My coach, Tim Crowley's favorite word has to be "consistency". It goes without real elaboration that sticking to a task is the key to success in said particular task. However, I feel like the outliers of the idea of consistency are often ignored - outliers meaning the small day to day consistencies, and then the broader big scope of consistency. 

Small, day to day consistency is the drive to keep working every day, little by little, and to absorb the issues that arise, so as to work around them. As a musician, for me this means if practice time gets hit with life issues, I work around it or I work smarter. If I only have an hour or so to work, then I focus on the tough spots and the technical fingerings or what not. The same applies as an athlete; if music demands I spend extra time down at the hall or at a gig, then I alert my coach and we focus on just a few key workouts. This day to day consistency is marked by extreme flexibility and a good sense of perspective. What is important? How can I cope? By prioritizing, I can keep all from just crashing down and losing my consistency. 

He was doing well...

He was doing well...

The next idea is long range consistency. Sticking to a passion when it doesn't feel like a passion any more. Obviously, if you grow to completely hate something then perhaps a reassessment is needed, but if it is just a rut, or even a few ruts, then the key is to keep moving. Often, as a musician, I find myself dreading my pieces, usually before a recital. However tired of them I may be, I have always found that the key is to just keep playing and working through it. Focusing on quality over quantity has helped in the regard too. Quality work and effort will keep the mind focused over these tough times, but also give it a break, to a degree. Again, doing a little is better than nothing at all, and maintaining perspective of the whole picture is a imperative. The proverbial forest through the trees adage. Just keep moving forward, working bit by bit. An inch is still progress, even if you would rather have gone a mile.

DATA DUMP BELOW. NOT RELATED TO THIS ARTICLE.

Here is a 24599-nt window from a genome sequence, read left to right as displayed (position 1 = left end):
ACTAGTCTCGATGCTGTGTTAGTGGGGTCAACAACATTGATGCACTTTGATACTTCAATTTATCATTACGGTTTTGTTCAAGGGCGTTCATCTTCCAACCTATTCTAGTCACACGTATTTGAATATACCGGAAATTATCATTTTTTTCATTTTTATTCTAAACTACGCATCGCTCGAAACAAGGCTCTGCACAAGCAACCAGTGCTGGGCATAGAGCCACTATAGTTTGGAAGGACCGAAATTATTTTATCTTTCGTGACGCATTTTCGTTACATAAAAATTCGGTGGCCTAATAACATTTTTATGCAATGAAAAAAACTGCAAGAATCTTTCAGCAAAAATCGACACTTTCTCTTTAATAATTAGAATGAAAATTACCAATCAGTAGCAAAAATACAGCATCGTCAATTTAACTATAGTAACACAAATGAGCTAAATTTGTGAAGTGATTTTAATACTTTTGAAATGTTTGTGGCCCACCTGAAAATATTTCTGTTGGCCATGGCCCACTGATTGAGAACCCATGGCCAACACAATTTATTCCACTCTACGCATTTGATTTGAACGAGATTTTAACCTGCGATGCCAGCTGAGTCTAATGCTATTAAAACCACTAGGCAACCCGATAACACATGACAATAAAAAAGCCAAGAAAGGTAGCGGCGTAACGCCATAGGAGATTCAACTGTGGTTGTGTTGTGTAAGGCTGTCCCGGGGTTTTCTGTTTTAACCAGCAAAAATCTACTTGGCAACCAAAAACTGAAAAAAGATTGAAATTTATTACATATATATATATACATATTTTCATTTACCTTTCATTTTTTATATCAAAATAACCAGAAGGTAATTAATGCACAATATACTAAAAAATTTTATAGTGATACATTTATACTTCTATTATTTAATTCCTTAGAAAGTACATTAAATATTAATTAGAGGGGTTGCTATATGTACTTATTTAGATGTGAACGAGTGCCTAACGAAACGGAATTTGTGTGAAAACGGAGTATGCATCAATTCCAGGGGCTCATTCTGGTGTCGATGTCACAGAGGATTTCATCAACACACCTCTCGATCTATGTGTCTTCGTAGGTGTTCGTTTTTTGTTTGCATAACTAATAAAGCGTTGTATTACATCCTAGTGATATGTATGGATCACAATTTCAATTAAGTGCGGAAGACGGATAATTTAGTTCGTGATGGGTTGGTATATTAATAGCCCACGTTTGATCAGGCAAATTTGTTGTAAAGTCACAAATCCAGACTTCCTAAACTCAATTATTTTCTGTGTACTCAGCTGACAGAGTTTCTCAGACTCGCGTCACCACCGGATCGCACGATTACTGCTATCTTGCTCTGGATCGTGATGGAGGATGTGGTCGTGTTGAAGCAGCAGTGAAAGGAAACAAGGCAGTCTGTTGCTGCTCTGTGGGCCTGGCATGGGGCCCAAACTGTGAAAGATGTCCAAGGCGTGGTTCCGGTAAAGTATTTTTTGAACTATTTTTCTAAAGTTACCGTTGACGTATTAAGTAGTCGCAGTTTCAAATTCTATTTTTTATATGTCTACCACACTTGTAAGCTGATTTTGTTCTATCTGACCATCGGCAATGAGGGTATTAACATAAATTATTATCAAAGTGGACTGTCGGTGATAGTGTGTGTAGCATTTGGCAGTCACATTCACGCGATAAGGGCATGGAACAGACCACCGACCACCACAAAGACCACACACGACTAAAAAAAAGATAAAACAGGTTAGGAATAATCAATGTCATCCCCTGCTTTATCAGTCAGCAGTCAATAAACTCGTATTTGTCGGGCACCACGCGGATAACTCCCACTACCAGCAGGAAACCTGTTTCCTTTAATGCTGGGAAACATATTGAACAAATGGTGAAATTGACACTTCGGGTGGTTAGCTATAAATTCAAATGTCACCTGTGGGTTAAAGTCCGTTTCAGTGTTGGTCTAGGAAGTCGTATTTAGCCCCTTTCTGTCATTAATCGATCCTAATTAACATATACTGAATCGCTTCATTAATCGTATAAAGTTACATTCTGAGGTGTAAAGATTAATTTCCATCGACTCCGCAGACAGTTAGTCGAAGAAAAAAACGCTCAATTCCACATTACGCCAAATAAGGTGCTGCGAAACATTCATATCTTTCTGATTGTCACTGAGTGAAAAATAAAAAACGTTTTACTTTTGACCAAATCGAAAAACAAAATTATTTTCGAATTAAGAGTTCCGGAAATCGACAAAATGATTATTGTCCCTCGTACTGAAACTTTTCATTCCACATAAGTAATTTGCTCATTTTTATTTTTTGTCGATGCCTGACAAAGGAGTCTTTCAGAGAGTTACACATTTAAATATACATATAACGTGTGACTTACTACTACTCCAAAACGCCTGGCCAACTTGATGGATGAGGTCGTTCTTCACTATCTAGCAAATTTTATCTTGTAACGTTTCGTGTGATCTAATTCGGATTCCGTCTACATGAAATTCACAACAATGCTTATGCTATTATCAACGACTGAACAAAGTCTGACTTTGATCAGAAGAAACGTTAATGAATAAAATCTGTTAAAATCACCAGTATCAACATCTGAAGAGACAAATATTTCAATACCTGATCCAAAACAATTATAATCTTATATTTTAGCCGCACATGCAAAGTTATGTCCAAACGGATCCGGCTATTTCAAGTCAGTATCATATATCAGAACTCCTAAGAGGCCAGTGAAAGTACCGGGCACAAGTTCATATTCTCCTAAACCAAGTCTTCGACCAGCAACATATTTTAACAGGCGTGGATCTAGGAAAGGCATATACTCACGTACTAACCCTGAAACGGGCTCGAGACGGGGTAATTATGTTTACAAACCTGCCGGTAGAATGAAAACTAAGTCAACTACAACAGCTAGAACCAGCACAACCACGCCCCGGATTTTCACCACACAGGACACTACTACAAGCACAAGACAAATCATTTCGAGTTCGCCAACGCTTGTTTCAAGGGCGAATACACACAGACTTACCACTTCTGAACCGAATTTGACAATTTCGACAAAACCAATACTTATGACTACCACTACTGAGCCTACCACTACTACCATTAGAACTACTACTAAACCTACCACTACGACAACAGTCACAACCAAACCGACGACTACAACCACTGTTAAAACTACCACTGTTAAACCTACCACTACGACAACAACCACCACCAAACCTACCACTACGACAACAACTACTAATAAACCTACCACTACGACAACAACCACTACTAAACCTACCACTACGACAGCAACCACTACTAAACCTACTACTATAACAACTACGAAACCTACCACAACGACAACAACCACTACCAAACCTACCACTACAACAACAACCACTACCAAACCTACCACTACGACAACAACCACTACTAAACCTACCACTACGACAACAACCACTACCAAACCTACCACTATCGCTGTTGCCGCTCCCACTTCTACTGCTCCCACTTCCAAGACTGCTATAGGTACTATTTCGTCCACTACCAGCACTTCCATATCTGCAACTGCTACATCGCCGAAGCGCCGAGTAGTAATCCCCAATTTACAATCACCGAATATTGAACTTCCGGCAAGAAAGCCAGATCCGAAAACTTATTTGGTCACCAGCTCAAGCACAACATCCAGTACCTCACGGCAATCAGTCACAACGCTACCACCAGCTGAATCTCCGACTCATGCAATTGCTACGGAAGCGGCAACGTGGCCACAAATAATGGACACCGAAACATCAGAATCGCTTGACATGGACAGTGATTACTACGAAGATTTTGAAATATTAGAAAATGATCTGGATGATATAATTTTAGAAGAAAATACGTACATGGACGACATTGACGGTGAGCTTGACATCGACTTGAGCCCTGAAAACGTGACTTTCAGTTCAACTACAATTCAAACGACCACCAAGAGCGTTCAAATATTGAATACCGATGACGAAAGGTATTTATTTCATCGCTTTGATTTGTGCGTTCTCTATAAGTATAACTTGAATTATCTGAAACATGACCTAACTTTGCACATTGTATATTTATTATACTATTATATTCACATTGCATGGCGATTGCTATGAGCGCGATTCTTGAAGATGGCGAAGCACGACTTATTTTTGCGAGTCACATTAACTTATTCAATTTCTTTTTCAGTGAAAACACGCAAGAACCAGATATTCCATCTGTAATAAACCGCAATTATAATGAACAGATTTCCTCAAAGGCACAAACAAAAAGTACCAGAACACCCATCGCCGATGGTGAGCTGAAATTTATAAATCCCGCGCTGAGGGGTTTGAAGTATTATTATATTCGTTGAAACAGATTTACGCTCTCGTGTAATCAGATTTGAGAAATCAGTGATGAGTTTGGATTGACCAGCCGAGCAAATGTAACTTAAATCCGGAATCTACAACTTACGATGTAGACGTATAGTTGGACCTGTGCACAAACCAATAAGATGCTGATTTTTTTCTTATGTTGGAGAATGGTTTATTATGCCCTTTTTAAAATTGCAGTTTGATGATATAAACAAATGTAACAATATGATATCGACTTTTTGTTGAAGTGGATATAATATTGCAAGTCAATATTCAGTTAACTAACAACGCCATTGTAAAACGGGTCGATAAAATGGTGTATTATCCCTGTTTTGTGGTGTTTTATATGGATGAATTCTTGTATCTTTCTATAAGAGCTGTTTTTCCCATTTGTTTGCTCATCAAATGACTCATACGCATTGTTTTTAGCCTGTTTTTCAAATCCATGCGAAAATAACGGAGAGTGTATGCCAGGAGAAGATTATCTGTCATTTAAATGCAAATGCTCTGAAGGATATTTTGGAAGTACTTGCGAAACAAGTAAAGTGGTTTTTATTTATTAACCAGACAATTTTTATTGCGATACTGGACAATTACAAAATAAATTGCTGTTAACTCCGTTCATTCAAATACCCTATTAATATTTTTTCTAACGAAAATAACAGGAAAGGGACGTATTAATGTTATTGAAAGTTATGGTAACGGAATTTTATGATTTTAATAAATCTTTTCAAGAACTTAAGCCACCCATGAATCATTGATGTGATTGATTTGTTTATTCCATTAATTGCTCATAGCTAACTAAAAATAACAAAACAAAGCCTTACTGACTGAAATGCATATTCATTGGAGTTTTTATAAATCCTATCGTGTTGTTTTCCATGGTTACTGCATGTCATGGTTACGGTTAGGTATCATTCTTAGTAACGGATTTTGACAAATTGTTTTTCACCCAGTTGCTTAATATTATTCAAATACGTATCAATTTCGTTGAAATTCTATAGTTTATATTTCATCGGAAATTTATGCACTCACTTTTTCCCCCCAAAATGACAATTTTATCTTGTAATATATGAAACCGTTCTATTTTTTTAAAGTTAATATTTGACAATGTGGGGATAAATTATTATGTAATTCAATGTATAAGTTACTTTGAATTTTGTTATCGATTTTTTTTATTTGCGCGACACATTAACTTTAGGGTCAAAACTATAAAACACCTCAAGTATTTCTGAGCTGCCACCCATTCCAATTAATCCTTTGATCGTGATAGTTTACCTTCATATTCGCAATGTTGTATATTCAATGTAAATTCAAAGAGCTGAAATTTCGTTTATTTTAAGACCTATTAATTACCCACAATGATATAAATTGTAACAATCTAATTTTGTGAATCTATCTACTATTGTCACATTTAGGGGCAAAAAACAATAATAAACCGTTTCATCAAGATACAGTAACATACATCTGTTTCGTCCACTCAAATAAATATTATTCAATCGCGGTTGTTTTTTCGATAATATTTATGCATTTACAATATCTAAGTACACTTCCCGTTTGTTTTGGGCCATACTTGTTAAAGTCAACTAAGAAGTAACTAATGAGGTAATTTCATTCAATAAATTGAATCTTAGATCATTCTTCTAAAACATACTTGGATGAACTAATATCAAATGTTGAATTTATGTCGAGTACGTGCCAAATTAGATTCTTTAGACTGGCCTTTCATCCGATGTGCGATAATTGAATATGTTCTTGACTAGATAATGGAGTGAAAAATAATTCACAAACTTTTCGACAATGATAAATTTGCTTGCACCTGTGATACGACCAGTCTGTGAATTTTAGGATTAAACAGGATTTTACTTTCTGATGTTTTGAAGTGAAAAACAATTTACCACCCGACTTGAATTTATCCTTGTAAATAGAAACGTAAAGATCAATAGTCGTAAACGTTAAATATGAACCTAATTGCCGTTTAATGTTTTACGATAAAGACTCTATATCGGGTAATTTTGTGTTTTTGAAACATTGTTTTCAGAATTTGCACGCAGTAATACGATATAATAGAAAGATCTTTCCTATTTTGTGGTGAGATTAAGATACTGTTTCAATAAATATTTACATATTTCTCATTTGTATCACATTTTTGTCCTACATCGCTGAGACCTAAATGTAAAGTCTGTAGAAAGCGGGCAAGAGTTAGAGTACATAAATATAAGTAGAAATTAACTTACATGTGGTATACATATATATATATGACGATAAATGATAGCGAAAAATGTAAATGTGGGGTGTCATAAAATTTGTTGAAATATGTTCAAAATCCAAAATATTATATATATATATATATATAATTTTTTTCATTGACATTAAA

I personally attribute any success in my life to maintaining consistency, and thus any failure as the lack of consistency. Last year I suffered some humiliating losses in racing and felt that those were all because I lost consistency with training. Musically too, I find my poor performances come after binge practicing and then the burnout that follows. I see it with others too. Not working on your concerto,  then doing six hours a day (the week before). This rarely leads to a convincing or masterful performance.